Suggestions to Laurin-Inc to make the cab even better:
1. Supply a removable fixture/angle bar that is bolted onto the rear cab where the lower ROPS attaches onto the cab. The idea of the fixture is to keep the cab portion at the correct location to make locating the bolts onto the lower ROPS easier. The cab is heavy and “C” shaped and lifting it causes the rear portion to bend in a bit at the bottom. The fixture will keep the cab from bending in at the bottom during the lifting and setting process.
2. Installation Instructions: Add a comment in the instructions about re-installing the Kubota OEM floor mat BEFORE the cab install.
3. Installation Instructions: Supply photos showing the important stages in installing the cab. Example – show WHERE the heater hose is best routed and photos of WHERE the ports are.
4. Installation Instructions: Provide some detail on installing the Laurin carpets – i.e. exactly which parts should be glued where?
5. Please supply a small quart of touch up paint with the kit. I found a dent/scratch on the inside door handle from the factory that I would like to touch up. I also scratched some sheet metal panels when removing/installing the backhoe.
6. Please re-think the location of the threaded inserts for installing the rear cab shields/sheet metal panels. The lower left screw is almost impossible to install if the user has the aux. hydraulic remote kit installed. I don’t have tiny hands and it’s impossible for me the hand thread that screw into place.
7. Consider using something like Nelson Weld Studs for mounting the rear cab shields/sheet metal panels or something with quick attach pins. It can be tricky locating the holes to screw in the panel and the position of the one hole by the hydraulic remotes makes it a prime candidate for cross threading as I have to use a power tool with a screw driver extension.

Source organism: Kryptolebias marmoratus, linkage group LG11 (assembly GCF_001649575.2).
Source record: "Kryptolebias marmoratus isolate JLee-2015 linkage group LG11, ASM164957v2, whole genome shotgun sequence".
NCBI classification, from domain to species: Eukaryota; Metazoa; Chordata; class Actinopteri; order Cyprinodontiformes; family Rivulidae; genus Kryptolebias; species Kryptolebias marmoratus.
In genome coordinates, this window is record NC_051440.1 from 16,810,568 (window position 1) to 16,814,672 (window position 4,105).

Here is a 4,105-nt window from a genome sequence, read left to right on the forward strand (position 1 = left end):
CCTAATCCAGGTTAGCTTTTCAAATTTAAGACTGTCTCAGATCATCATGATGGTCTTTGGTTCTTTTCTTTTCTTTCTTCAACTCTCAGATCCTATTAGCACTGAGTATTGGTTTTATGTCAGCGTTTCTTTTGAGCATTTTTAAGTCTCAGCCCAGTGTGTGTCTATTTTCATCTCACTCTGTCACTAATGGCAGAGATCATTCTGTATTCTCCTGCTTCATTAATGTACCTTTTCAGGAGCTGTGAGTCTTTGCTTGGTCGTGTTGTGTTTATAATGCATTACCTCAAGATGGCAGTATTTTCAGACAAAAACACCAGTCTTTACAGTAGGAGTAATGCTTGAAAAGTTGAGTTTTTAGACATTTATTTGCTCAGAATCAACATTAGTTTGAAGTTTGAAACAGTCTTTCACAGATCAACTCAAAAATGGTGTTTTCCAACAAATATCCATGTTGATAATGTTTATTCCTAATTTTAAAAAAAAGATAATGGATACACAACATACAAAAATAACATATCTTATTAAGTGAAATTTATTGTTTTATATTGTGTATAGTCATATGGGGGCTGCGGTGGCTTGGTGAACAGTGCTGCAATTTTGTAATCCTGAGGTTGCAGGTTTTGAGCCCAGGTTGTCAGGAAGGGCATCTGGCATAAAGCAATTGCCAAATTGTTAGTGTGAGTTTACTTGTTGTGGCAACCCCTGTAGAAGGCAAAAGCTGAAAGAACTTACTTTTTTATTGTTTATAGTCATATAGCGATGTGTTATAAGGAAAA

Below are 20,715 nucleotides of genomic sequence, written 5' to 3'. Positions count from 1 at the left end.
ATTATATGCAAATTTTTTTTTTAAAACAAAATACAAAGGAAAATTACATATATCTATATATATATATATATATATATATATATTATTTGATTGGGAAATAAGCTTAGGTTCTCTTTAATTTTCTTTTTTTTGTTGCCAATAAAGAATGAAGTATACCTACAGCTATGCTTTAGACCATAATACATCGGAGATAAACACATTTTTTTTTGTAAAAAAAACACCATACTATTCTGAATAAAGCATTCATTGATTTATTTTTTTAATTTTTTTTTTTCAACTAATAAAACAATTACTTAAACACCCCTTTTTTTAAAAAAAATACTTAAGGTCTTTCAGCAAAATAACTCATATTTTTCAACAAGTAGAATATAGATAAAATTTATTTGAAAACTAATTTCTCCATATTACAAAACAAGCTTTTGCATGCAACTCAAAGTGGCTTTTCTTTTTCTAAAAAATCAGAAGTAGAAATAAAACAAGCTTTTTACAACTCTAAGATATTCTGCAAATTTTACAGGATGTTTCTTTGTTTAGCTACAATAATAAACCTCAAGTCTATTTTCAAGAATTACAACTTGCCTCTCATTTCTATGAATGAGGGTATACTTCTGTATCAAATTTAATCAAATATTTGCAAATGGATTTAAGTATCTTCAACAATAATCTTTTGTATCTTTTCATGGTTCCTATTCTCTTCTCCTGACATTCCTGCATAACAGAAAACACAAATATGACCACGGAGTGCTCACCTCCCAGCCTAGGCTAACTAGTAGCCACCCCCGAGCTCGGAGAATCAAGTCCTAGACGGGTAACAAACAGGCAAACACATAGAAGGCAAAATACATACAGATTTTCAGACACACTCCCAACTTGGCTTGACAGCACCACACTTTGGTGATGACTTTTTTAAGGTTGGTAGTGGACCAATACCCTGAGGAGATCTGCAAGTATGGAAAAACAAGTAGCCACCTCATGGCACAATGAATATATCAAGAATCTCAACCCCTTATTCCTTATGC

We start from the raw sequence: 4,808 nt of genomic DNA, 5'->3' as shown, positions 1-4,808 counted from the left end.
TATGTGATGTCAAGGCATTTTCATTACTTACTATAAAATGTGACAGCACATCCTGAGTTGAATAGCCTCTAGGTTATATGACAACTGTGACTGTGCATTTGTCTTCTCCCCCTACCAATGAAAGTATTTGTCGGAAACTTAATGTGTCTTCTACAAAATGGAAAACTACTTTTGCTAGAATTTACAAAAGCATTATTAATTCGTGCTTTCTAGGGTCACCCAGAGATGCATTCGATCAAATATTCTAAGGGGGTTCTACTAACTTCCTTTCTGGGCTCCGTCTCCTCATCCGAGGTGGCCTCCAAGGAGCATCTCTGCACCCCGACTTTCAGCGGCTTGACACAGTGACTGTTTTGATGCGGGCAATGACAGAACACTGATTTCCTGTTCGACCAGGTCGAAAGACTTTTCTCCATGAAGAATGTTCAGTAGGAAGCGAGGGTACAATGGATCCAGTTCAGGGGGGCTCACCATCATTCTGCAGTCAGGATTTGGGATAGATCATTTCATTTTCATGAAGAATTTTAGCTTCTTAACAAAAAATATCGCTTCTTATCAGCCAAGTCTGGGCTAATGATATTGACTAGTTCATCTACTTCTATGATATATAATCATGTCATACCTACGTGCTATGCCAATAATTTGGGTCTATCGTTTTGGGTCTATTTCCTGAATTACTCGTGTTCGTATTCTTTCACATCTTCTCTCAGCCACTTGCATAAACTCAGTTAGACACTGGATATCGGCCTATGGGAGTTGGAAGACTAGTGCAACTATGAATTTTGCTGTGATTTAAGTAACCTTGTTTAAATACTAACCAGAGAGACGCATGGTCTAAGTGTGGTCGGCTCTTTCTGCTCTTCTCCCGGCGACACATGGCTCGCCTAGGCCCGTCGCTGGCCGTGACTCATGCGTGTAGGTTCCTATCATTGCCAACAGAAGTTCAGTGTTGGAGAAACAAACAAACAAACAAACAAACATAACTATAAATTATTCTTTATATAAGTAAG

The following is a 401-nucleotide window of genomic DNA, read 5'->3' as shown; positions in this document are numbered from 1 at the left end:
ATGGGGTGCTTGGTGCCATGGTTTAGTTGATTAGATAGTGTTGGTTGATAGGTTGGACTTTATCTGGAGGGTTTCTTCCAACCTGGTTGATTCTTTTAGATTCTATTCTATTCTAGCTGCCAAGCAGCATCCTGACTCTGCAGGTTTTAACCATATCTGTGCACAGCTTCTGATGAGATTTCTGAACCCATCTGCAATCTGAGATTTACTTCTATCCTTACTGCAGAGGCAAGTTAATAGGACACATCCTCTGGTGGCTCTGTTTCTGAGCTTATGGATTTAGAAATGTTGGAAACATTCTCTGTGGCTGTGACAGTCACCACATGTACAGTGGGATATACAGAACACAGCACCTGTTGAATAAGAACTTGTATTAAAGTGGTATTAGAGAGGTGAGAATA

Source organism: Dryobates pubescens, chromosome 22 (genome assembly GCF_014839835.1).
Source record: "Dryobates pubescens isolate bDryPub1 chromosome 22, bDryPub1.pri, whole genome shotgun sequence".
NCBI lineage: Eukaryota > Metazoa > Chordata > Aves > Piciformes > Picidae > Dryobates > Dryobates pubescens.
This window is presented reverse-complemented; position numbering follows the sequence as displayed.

8. Add threaded inserts directly on the ROPS for mounting the turn signals/flashers on the cab instead of providing a flimsy bracket and having it mounted on the window bolts. I’m anticipating having one of the turn signals hit by a tree branch and the window glass shattering because of the bracket location.
9. If a user buys the backhoe cab kit please provide a set of hinge mounts and locking latched with the kit…in my opinion it doesn’t make sense to provide quick remove pins with the rear window and hinges and then fail to provide the mates on the backhoe cab. Users should NOT have to get power tools and unbolt things when removing the backhoe.
10. Make the front windshield openable like the back window – hinged at the top and swing out latches on the bottom.
11. Add a grab bar over the operator control panel as a bolt on option. I wish Kubota would do this as well.
12. Consider using a soft cab ceiling liner to aid in sound proofing the cab.
13. I strongly suggest making up a wiring harness and labelling your wires for the cab roof electrical. Currently it’s a rats nest of wires under the paneling – I discovered this when having to replace a defective windshield wiper switch. You can use a sheet of plywood in the factory with the harness all laid out with pin mounts. This will reduce wire scrap in the factory installs and reduce future potential problems for the customer.